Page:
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Tuesday, March 31, 2009

Keep Discussions from Turning into Arguments

The only way you can make sure you never loose an argument, to paraphrase Dale Carnegie, is to avoid getting into one in the first place.

In a discussion everyone wins.
In an argument no one wins.

For better understanding, we need to know what are the characteristics exist in discussion and argument. For this reason, please go through the following characteristics of discussion and arguments for having a more clear understanding.

Characteristics Of Discussion
  • We treat people as partners in a problem- solving session.
  • We share ideas, consider alternatives, and evaluate the pros and cons.
  • We listen to other people’s thoughts and explore ideas we haven’t previously considered
  • We learn more about the issue, about what we think and feel, and about each others values.
  • We seek people’s support, not their resentful silence.
  • We may passionately disagree with each other but mutual respect keeps the discussion civil.
Characteristics Of Argument
  • We treat other people as opponents to be defeated.
  • We draw sides, defend our own positions, and attack the opposition.
  • If we listen at all, we do so only to find the weaknesses in the other person’s reasoning.
  • We are not open to new ideas or the possibility of changing our opinions.
  • We want to prove the superiority of our side and the weakness of the other side.
  • Even when we “win” an argument, we usually do so by losing a potential ally.
Now, as we have some basic understandings of these two term, discussion and argument, we can have some tips which will help us to keep the discussion as it is and ensuring no conversion of discussion into arguments.

Tips to keep discussions from turning into arguments:

1. Do not argue

Refuse to get drawn into an argument. Be civil. Respect the other person as much as you honour your own values. Be assertive without resorting to aggression.
2. Seek areas of agreement

Often we agree with people in principle but disagree with them in practice (we want the same thing but have different ideas of how to accomplish it). Find those areas of agreement. Make them clear. Try always to make the other person a fellow problem-solver, neither an opponent nor a friend.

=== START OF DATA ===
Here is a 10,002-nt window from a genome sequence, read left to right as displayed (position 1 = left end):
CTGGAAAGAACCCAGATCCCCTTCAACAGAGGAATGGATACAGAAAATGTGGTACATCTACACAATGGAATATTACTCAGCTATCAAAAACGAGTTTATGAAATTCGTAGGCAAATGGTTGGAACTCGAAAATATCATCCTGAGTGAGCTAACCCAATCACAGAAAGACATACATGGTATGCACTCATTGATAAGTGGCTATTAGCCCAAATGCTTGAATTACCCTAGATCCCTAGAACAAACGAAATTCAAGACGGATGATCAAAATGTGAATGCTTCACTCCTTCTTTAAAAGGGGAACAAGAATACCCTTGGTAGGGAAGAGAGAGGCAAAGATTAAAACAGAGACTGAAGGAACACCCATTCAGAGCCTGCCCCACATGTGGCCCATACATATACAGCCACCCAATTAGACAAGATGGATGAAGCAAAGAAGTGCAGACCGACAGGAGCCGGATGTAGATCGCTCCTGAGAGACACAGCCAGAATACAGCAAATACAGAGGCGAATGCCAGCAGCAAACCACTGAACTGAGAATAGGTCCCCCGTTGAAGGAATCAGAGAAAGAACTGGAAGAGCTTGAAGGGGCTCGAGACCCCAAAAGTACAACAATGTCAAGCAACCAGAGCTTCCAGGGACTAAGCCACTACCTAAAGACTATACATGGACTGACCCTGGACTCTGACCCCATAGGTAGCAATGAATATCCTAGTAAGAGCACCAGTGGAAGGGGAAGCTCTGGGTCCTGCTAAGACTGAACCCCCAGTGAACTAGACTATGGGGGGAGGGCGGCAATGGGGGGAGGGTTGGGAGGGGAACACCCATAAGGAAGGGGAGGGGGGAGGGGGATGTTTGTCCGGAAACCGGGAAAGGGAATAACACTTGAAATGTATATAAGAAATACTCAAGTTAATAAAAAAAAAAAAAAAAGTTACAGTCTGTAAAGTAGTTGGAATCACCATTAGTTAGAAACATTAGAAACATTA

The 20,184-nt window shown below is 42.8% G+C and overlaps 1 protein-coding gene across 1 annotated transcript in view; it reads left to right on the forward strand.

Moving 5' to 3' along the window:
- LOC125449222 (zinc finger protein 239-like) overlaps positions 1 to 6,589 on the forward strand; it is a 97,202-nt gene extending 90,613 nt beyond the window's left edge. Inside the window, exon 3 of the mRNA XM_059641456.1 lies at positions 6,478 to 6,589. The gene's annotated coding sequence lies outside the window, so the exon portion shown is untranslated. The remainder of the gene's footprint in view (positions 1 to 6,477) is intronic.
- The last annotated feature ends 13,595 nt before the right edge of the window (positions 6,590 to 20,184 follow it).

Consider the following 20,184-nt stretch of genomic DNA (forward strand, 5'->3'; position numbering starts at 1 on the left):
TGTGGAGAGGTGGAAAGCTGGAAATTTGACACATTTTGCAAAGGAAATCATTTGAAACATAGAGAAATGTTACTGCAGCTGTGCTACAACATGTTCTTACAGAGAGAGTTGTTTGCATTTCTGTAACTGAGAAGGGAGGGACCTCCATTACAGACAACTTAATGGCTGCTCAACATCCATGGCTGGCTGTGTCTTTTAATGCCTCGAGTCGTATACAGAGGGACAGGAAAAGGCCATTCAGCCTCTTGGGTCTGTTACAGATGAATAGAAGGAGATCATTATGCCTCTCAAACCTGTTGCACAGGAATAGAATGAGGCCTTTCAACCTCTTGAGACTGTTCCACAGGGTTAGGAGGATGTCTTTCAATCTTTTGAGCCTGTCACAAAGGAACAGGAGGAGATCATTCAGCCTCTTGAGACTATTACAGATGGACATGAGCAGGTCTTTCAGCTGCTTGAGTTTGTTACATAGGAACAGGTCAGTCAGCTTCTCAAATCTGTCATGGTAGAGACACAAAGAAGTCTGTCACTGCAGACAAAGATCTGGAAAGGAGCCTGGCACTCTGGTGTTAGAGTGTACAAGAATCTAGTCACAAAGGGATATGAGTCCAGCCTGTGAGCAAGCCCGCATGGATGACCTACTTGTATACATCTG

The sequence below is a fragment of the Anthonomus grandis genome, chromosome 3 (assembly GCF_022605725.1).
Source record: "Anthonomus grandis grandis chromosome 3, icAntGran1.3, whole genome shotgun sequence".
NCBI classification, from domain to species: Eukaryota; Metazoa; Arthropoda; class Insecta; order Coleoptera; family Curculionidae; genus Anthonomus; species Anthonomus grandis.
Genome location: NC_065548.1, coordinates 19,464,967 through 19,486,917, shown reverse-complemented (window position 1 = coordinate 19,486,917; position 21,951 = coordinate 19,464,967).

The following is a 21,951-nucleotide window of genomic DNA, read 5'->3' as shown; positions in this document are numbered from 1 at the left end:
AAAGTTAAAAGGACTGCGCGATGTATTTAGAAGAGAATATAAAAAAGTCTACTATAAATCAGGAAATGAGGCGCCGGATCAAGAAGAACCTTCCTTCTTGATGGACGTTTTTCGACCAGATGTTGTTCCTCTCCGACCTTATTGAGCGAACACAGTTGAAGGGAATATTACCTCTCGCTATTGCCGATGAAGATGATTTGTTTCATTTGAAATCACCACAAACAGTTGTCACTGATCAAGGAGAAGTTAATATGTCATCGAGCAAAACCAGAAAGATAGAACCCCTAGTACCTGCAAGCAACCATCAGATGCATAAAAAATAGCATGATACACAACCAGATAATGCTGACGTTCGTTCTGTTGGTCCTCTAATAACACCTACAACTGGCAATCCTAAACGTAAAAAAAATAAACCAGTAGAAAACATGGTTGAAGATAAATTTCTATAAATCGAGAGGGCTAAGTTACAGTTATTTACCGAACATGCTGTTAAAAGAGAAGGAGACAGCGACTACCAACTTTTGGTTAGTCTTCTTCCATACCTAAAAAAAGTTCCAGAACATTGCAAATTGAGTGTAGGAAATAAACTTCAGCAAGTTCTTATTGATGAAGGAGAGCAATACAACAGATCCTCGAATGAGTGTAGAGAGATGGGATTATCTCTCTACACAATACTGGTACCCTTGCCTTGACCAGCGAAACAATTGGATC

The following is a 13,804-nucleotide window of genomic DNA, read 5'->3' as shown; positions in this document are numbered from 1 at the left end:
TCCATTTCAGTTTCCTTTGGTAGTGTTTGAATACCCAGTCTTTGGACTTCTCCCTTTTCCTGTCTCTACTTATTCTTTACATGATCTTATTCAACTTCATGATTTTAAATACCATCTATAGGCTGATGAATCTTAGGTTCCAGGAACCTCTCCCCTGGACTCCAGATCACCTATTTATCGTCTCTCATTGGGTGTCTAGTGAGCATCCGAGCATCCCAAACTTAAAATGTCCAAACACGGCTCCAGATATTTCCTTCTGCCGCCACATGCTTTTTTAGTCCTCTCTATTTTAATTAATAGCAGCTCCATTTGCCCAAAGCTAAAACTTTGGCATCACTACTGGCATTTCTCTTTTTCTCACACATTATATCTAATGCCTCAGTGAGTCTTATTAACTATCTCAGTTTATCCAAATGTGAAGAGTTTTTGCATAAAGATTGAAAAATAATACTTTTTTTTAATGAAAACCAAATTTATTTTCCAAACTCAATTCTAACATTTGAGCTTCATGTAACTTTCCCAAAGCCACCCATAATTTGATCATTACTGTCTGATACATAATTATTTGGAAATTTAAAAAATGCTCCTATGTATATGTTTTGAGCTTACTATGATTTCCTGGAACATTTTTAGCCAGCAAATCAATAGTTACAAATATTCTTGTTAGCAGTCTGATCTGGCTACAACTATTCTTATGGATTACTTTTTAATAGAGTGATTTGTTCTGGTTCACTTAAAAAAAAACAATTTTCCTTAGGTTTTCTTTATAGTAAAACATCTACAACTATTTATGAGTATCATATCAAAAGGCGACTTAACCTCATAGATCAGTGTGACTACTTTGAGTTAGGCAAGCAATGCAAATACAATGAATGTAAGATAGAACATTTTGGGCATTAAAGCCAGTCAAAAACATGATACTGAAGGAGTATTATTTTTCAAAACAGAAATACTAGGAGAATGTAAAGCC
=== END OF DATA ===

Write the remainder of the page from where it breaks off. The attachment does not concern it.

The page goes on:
3. Focus on interests, not positions

An issue is what we want or need. A position is a way of achieving it. Avoid getting attached to your positions so that you do not lose sight of your interests. It is often easier to negotiate and compromise around interests than around positions.

4. Try to see things from the other person’s point-of-view

There is a reason why other people act and think the way they do – however how illogical, wrong-headed, or misguided as it may seem to you. If you criticize them or show disapproval for their reasoning, they will only harden in their resolution. They will resent and resist you. Seek, instead, to discover their hidden reasons, and you will find the key to their motivation.

5. Ask clarifying questions

Ask open-ended questions. Closed questions – like “Do you agree with my proposal?” – limit people’s ability to express themselves. Open-ended questions – like “How do you feel about my proposal?” – give them freedom and give you more information.

6. Listen

Spend more time listening than speaking (you can not get yourself into trouble by listening, but you sure can start a brawl by speaking). Listen with your body, your eyes and your mind as well as with your ears. Try to understand what people mean, without getting caught up in the exact words they say. Make them feel understood, and they will be much more likely to try to understand you.

7. If you are wrong, admit it

There is nothing wrong with changing your opinion, once you have gained new information or perspective. As a matter of fact, it is the sign of wisdom and maturity. Remember that you have been wrong in the past even when you thought you were right, and admit that you might be wrong this time.

8. If you are right, allow the other person to save face

You are trying to win people’s cooperation, not to prove them wrong. Your kindness will do more to gain their goodwill than anything else.